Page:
When you're a sure-fire future hall of Famer people usually listen to what you have to say. It then should come as no surprise that when Bruins forward Jarome Iginla spoke about the current state of fighting in the NHL, people listened.
Iginla took the time to write for Sports Illustrated about one of the NHL's most controversial issues. According to SI, the former Flame has dropped the gloves somewhere in the neighborhood of 60 times. That number doesn't imply that Iginla is an enforcer, but it also says that he isn't shy about getting physical either.
There are a few arguments that support fighting's place in the game. One of those purposes' is that fights can swing the momentum of game. If you're a Bruins fan who is skeptical, here's a stat for you. In games that Boston enforcer Shawn Thornton has dropped the gloves, the Bruins have a winning percentage of over .650. Now, do you still want to remove fighting?
The other belief that is shared amongst many players is that dropping the gloves allows players to police one another for cheap shots on their own teammates. Even if a player is looking to avenge teammate and loses, at least their is a clear message being sent that dirty players won't go unchecked.
In his the SI column, Iginla echoed those beliefs loud and clear.
"If [fighting] was taken out of the game, I believe there would be more illegal stickwork, most of it done out of sight of the referees; more slashes to the ankles or wrists, and in between pads; and more cross checks to the tailbone," he wrote. "Incidents of players taking such liberties are rare in today's game because fighting gives us the ability to hold each other accountable. If you play dirty, you're going to have to answer for it."
The underlying force that is driving the potential removal of fighting from the game is the concern of injuries to the head. Hockey isn't quite on par with the NFL in terms of the number of concussions, but the fear is that the more fights there are, the more concussions will occur.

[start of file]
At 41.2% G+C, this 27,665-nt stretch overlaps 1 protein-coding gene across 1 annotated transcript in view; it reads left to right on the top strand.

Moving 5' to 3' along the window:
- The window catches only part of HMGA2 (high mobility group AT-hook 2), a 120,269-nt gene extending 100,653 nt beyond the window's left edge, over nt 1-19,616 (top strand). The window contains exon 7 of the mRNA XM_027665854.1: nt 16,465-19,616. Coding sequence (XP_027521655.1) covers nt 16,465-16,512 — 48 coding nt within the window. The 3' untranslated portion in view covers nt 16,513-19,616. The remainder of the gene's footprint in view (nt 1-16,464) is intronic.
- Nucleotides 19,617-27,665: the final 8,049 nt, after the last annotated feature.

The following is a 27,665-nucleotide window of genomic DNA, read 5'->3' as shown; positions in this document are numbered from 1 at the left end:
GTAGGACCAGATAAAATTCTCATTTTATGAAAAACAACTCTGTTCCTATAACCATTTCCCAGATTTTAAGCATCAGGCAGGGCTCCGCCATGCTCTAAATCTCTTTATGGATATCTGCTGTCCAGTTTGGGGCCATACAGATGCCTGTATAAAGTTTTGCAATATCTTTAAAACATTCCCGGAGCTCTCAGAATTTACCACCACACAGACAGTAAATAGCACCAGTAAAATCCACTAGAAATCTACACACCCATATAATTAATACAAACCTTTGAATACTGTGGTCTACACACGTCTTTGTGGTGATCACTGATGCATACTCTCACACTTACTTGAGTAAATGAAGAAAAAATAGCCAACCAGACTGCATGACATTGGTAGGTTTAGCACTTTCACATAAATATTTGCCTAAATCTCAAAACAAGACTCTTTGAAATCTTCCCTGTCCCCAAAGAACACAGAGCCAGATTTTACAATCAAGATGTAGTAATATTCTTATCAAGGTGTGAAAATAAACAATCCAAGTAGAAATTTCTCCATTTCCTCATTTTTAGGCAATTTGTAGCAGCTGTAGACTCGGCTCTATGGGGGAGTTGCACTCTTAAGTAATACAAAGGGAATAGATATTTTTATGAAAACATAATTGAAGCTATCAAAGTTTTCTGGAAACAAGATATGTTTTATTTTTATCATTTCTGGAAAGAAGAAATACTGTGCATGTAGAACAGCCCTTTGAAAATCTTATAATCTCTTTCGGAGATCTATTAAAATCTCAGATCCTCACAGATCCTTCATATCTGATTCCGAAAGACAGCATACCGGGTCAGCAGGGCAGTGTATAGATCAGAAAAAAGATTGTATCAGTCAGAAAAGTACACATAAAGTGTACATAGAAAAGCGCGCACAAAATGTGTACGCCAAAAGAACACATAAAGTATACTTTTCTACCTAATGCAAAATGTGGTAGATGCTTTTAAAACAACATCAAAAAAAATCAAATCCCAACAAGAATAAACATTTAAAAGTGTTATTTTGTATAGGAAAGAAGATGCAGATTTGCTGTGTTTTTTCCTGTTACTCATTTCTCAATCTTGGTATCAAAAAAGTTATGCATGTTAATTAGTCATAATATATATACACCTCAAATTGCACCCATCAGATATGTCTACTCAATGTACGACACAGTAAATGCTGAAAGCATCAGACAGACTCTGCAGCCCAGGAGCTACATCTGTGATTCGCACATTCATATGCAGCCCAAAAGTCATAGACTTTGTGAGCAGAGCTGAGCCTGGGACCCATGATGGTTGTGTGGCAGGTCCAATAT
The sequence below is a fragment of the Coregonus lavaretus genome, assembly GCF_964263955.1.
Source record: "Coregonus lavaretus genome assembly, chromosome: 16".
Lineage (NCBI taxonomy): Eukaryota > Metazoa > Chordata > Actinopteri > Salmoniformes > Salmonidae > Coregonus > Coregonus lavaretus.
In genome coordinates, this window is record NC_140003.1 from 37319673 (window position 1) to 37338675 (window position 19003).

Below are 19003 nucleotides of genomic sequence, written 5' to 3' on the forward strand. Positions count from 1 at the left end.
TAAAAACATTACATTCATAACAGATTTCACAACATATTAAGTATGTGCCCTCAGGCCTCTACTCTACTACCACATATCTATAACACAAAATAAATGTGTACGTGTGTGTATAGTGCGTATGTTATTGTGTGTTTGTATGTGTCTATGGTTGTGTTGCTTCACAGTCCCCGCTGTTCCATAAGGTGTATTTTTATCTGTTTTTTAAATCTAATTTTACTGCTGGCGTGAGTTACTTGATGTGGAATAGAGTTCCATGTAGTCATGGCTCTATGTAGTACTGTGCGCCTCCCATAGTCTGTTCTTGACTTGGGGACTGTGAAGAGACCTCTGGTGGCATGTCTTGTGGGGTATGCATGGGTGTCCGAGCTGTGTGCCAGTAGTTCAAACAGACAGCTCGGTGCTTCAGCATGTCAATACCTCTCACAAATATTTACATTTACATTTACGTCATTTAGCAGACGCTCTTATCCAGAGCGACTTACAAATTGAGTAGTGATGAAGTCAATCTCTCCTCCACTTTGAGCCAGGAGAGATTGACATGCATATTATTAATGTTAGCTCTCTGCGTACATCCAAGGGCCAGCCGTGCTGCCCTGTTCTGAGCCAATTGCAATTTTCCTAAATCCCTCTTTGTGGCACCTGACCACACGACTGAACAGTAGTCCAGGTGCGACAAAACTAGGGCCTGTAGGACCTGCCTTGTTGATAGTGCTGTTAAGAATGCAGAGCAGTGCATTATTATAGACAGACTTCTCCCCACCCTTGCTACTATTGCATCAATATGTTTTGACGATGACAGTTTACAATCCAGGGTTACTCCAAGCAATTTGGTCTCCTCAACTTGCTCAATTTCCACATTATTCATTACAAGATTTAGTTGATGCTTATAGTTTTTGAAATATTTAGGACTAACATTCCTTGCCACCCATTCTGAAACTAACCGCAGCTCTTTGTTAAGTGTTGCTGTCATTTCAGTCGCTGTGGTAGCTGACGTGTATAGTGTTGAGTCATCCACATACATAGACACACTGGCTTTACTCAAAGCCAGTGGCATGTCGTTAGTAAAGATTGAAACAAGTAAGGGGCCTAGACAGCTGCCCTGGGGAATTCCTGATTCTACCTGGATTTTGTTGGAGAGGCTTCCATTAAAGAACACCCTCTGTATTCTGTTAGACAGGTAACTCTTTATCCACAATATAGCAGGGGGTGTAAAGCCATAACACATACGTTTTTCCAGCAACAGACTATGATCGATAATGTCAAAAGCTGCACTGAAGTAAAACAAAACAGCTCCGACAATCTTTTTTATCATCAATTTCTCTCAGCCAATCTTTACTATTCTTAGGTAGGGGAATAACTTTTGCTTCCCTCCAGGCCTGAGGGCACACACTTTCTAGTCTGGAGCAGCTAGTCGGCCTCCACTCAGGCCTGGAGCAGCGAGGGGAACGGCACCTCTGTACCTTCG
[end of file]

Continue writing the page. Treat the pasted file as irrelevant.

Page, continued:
Players trading fists has always been part of the game, and there are certainly ways for the league and officials to better police what does happen. At the end of the day, fighting isn't the NHL's number one problem, not right now anyway.
The NHL's real problem is what to do about the real goons that are sprinkled in on rosters throughout the league. You might think of Shawn Thornton as such a presence, but the truth is there is a wide chasm between Thornton and a player like Sabres forward John Scott.
Bruins fans will remember Scott as the player that viciously elbowed a defenseless Louis Eriksson. Eriksson missed time with a concussion, and Scott took a seven game slap on the wrist from the NHL's dean of discipline, Brendan Shanahan.
Since Shanahan took over for the beleaguered Colin Campbell (father of Bruins' forward Gregory Campbell), the league's former vice president of hockey and business development has gotten better at being less tolerant toward individuals who are intent on injuring other players.
A path on how to handle those types of players has not yet present itself, but what is clear is that, players like John Scott, Matt Cooke and the like should have no place playing professional hockey at the highest level.
In terms of Iginla's comments, it's refreshing to hear a respected veteran player who understands what the real problem is. That fact that he was willing to speak out so publicly also suggests that the Bruins have found a figure who leads from the front.
Fighting in the NHL is far from a perfect system, but if the league can focus on the players whose soul purpose is to injure their opponents, then maybe the players can police themselves the way they are supposed to.
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